This adventure/drama is based on real events. In reality, a man called Bill Lishman aided stranded geese to learn how to fly and to follow his ultralight aircraft in order to show the birds their migratory routes. ‘Fly Away Home’ takes this theme and builds a new fictional adventure around the event, and it’s a solid charmer.

Anna Paquin plays a thirteen year-old from New Zealand now living with her father, Jeff Daniels, in Ontario, Canada. Having found a nest of goose eggs, the young girl looks after the birds once the eggs hatch. She becomes their mother. But there’s a problem. She can keep them as pets, but the law states that she has to have their wings clipped so that they can no longer fly. Believing this to be cruel, the girl and her father use an ultralight aircraft to teach the birds not only how to fly but how to migrate. It’s an edge of your seat ride once Anna Paquin takes to the sky.

The film was well received at the time, but it’s one that tends to be forgotten when looking back for fun films for families. The photography is occasionally a thing of rare cinematic beauty as Anna and her geese take to the skies. Plus, for fans of trivia, here’s something fun to know: The character that a young Anna Pacquin plays is a girl born and raised in New Zealand who moves to Canada to be with her father. In real life, Pacquin was born in Canada and moved to New Zealand.

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‘Matilda’ (Danny DeVito, 1996)

Most parents believe their children are the most beautiful creatures ever to grace the planet. Others take a less emotional approach…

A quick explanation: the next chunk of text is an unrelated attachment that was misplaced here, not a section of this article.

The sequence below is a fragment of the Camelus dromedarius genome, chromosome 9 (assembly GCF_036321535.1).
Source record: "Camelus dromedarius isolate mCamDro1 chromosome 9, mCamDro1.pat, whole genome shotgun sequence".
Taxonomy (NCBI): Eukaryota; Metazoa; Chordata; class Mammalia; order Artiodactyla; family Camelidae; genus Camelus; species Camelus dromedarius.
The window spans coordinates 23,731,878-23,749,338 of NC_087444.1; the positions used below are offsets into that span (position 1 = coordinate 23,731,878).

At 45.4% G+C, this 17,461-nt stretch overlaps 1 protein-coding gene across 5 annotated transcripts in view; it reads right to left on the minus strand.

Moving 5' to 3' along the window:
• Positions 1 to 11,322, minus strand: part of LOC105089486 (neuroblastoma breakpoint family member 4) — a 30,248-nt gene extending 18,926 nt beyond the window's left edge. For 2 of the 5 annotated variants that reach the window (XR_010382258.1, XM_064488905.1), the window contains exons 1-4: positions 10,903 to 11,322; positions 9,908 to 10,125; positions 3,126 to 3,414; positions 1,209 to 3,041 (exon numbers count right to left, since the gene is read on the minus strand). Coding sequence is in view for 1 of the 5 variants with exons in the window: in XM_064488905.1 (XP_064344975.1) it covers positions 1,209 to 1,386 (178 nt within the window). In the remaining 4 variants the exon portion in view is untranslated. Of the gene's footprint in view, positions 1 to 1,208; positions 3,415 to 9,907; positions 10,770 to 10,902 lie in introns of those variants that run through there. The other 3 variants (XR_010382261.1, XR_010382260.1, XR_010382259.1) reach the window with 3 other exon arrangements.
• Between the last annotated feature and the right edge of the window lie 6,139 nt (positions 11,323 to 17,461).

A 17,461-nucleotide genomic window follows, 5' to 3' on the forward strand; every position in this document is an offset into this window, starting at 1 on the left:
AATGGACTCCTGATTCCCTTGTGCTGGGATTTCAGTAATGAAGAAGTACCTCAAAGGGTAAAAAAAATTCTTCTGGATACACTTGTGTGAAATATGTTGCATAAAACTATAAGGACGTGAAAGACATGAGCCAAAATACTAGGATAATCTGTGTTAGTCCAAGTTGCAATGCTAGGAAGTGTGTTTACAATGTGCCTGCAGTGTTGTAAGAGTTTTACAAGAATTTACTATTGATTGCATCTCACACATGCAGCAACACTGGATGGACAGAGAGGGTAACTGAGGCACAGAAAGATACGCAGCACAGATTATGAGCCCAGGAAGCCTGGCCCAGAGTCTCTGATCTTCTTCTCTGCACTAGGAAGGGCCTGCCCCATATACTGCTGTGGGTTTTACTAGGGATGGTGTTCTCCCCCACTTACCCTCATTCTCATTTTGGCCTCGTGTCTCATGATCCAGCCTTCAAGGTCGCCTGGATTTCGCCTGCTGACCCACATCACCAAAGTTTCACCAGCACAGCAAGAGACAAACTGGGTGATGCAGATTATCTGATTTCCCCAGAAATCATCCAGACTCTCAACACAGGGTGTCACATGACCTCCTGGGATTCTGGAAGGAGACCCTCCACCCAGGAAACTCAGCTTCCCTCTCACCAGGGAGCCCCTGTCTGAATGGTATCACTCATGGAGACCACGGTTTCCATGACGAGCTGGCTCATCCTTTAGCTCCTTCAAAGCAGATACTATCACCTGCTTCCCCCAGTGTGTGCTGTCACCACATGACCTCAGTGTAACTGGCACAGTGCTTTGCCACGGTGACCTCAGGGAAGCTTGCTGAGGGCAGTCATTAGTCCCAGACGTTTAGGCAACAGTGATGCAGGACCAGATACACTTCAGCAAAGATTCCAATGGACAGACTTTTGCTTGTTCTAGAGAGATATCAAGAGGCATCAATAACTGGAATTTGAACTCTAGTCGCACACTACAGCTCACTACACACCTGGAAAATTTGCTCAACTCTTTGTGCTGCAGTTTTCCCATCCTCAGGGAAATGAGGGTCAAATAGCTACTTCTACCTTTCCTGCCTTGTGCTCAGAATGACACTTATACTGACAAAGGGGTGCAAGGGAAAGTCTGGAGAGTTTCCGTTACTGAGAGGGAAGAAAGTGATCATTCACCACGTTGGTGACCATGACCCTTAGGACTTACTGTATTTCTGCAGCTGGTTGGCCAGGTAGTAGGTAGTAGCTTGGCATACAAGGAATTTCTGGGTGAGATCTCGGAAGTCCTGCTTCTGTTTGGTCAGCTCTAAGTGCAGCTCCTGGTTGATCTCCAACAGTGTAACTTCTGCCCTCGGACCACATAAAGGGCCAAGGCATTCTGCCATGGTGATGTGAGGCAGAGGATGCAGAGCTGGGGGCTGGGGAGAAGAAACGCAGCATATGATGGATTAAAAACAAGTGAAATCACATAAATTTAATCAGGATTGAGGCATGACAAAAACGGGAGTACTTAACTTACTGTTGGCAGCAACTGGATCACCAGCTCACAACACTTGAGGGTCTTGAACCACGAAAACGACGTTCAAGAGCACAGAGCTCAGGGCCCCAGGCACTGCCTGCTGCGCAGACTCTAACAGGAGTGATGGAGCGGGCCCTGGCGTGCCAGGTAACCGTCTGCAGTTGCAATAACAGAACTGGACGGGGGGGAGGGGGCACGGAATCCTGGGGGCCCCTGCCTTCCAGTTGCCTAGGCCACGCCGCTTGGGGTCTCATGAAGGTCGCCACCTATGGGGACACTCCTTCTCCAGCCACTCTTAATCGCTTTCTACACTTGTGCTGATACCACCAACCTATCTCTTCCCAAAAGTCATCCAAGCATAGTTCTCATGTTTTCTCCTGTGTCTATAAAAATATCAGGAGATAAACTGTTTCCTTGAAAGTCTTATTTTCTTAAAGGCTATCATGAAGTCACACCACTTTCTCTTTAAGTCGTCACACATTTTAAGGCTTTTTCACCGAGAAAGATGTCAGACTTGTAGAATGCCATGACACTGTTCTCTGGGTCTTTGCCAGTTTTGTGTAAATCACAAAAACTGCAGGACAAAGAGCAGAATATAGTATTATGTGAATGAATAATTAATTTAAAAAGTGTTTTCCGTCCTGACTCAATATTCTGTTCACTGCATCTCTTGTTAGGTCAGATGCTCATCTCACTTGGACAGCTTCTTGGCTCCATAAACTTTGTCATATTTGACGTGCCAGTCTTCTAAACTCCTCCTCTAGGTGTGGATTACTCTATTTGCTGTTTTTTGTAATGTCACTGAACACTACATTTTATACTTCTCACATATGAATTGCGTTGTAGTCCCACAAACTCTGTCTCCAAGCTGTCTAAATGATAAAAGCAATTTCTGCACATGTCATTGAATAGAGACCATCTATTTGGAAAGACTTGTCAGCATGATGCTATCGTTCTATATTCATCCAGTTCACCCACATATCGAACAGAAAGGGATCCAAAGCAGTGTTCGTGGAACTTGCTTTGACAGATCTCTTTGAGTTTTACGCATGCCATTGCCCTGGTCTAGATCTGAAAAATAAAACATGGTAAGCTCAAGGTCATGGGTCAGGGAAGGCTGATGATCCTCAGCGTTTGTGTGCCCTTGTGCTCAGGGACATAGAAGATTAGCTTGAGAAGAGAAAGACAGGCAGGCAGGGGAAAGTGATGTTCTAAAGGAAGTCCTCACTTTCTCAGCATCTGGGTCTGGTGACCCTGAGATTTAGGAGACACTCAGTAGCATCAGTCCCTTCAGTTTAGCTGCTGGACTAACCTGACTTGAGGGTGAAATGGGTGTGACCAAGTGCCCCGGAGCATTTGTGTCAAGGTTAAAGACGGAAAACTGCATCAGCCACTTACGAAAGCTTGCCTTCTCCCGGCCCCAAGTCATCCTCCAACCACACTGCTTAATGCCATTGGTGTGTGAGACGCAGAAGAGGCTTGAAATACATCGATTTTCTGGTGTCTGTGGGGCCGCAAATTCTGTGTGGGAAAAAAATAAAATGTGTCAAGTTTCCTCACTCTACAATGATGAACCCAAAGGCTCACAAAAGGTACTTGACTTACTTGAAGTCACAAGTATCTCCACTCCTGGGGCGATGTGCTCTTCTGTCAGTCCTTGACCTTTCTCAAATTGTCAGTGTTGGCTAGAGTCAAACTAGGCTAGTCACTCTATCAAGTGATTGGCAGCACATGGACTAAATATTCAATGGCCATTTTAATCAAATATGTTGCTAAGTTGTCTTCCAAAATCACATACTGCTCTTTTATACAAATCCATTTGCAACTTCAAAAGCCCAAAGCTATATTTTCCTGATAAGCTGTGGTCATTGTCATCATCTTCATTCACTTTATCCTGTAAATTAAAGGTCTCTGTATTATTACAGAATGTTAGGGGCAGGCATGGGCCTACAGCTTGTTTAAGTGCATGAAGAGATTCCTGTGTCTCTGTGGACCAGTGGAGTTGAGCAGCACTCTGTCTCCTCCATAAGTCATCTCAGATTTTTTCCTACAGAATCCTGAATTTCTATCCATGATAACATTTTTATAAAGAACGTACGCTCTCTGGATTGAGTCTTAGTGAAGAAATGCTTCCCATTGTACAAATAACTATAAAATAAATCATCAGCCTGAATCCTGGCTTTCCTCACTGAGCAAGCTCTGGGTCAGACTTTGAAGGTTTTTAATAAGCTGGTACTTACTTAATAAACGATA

Another film based on a Roald Dahl book, and true to its origins, the humor is dark, the villains are nasty, and while there’ll be moments to make a parent squirm, the childten will love it.

The plot is easy to explain and can be summed up this way; Matilda is a bright, wonderful little girl with an equally wonderful teacher who also happens to have the worst parents and the worst high-school headmistress in the world. And to make things interesting, she also has magical powers.

The musical version continues to wow audiences on both sides of the Atlantic, but many tend to forget that between the Roald Dahl book and the big-budget theatrical musical, there was a movie. Actor Danny DeVito not only directed the film, he also stars as one of the neglectful parents, plus he’s the narrator. For DeVito, making Matilda was a labor of love and he does a great job. The film looks like a live-action cartoon and it’s bursting with energy. Plus, it’s funny, exciting, and young Mara Wilson who plays the title role was simply perfect. The timing of the film found Mara at just the right age.